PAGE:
It’s All in the Mind
What is a mind? How is it related to a body? Descartes answer was substance dualism. A person consists of an immaterial substance (mind/soul) attached to a material substance (a body). But this thesis fails a crucial test. An immaterial substance cannot move a body; therefore a mind cannot move a body. I shall assume that to have a mind one must first have a brain. This is a materialist perspective. Some weaknesses in this perspective will be described. I shall argue that minds do not necessarily exist as entities, that we nevertheless are aware of our own mental events and that we are aware that other people have similar events.
The mind cannot exist like a body or a collection of cells in a body. If it did somebody would have found it or at least given a rough description of its location. Also, things do not exist just because we can name them. We speak of unicorns but this does not make them exist. Just because we refer to something as a mind does not make it exist. Nevertheless, we are each aware of internal experiences in the most intimate way. Doubts and fears, the blue sky, the scent of flowers, all have an immediacy that is undeniable.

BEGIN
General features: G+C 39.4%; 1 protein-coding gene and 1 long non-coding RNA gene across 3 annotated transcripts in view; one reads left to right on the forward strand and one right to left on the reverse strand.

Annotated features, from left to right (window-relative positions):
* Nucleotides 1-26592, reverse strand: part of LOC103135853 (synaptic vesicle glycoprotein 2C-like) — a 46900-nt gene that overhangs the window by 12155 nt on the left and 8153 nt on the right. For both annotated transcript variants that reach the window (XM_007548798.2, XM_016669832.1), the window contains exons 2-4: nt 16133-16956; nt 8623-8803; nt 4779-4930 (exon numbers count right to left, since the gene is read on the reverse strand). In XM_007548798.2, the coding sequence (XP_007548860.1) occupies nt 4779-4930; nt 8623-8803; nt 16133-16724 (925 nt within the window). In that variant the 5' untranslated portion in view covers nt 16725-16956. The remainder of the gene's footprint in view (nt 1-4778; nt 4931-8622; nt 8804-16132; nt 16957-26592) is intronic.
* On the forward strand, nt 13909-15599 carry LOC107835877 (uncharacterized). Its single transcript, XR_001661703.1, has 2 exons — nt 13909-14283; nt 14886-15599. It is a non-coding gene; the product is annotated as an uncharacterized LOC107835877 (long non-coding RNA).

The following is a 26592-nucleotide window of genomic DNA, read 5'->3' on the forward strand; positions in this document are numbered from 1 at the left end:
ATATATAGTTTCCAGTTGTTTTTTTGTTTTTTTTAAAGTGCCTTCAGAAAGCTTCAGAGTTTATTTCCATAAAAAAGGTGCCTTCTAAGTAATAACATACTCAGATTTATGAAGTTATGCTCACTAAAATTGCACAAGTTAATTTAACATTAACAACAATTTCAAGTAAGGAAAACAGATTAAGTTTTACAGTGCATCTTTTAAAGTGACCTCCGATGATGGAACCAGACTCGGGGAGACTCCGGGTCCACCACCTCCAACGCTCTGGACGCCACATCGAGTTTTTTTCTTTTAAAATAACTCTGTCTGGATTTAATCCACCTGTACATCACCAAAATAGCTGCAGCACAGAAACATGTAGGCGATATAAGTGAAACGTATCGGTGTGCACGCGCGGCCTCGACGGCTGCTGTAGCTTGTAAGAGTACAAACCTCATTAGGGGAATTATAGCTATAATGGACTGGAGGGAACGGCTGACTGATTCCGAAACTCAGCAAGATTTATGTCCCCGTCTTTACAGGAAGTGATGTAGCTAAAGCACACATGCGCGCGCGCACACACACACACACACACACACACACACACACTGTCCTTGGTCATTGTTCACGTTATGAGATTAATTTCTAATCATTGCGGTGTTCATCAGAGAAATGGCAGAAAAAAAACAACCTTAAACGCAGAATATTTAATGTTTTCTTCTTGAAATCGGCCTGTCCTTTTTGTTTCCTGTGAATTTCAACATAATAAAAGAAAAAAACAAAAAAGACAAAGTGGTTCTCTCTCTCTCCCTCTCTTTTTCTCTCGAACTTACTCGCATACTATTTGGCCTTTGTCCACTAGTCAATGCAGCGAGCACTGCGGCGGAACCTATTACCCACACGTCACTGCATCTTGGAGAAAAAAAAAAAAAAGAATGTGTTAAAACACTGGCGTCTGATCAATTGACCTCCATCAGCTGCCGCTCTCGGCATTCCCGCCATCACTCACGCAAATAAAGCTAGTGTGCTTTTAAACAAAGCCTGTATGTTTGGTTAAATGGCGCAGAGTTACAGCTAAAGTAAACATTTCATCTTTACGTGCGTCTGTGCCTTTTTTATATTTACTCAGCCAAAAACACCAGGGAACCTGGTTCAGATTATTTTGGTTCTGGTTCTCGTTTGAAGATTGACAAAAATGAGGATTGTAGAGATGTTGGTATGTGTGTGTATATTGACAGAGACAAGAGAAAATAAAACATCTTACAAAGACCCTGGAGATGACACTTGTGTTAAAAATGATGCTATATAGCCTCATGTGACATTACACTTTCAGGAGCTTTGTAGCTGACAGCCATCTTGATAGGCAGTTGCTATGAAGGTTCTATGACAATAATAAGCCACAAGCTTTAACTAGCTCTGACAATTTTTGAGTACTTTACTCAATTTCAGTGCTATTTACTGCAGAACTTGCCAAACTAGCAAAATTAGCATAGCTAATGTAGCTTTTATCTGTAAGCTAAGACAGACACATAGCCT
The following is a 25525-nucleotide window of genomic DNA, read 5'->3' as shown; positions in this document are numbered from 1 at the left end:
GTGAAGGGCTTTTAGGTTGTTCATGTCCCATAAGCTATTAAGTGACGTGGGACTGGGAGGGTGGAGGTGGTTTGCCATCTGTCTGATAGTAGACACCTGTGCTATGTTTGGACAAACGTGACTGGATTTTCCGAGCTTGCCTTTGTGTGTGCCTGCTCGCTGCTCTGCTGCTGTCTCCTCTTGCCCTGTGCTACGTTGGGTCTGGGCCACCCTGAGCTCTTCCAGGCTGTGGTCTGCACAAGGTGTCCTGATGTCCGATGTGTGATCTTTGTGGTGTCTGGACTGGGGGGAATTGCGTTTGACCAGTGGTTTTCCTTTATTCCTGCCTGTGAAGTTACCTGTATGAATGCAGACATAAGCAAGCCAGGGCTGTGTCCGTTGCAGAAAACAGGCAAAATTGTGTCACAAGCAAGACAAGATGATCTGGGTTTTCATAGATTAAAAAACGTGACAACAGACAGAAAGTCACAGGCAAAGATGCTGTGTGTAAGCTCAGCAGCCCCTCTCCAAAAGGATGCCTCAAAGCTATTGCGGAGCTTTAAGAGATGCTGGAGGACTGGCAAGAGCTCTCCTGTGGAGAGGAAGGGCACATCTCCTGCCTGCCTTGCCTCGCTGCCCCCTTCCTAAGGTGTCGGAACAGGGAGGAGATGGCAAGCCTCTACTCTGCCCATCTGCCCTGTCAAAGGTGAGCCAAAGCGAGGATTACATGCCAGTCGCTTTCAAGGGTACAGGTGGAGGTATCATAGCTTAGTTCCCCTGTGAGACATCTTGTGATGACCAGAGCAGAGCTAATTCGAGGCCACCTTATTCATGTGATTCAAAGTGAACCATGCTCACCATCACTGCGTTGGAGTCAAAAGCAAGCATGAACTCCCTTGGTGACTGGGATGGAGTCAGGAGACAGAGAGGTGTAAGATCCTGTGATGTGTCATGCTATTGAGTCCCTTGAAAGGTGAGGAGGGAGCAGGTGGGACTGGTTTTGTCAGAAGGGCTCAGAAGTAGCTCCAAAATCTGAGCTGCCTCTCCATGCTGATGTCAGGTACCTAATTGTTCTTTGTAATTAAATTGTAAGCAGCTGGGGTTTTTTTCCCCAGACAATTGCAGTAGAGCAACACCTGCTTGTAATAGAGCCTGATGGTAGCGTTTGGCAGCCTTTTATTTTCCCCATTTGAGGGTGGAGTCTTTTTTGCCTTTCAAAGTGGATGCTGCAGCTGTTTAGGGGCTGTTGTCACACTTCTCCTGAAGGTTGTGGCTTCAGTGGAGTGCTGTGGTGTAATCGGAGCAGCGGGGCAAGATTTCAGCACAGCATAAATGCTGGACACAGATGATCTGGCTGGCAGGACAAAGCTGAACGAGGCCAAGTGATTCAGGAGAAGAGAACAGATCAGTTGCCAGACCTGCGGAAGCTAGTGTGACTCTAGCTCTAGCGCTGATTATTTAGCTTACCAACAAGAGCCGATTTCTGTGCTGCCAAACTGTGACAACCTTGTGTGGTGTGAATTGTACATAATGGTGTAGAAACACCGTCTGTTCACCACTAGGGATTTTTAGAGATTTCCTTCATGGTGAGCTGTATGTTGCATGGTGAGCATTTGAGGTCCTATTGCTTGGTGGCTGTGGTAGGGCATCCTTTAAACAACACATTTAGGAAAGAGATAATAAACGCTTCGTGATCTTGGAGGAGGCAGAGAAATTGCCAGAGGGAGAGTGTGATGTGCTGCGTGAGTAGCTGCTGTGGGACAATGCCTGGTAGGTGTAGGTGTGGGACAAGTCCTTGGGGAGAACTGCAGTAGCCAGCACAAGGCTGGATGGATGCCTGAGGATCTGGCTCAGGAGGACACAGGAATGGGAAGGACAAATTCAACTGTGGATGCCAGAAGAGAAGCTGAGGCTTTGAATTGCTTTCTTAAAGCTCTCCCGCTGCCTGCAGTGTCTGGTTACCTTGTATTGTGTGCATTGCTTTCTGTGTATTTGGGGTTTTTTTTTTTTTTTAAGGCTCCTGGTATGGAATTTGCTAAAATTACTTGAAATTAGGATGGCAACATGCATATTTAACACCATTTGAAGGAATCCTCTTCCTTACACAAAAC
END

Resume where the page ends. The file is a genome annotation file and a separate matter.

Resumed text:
Now if mental events and brain events (i.e., physical events) are one and the same thing, then research into the mental events would be reduced to research into the brain. Even if mental events are taken to be properties of brain events then ultimately we are forced back to look to the physical for the explanation of the mental. This will get us nowhere for two reasons.
Firstly, a close inspection of a brain is doomed to be carried out at the third person perspective. If I could look at the bits of my own brain involved in any mental act I would register the firings taking place and say,”Ah that’s the redness of red!” I would still be unable to convey to anyone else the exact nature of this experience – how it feels for me. Secondly, if someone else were plugged in to my brain so that they registered all I saw and thought, then they would register all the mental acts as theirs. They would say, ‘That sky was blue.’ If pressed about the feeling of blueness as compared to their own feelings they would be forced to admit that this was their own feeling of blue.
Suppose two people were connected by an apparatus which allowed one person (A) to monitor the other’s (B’s) mental events – thoughts, feelings, sensory experiences and so on. Further suppose that the apparatus is graduated so that A can gradually increase the input of B’s thinking and experience into her own brain. Assuming that A was in a resting quietly in a cocoon, at what point does A become fully aware of the distinctive feel of B’s mental events? The question misses the point because A’s experiences can only ever be her own and no one else’s.
Let us imagine that by some advances in miniaturisation and virtual reality techniques we take a tour of someone’s brain. The guide points out a series of neurone...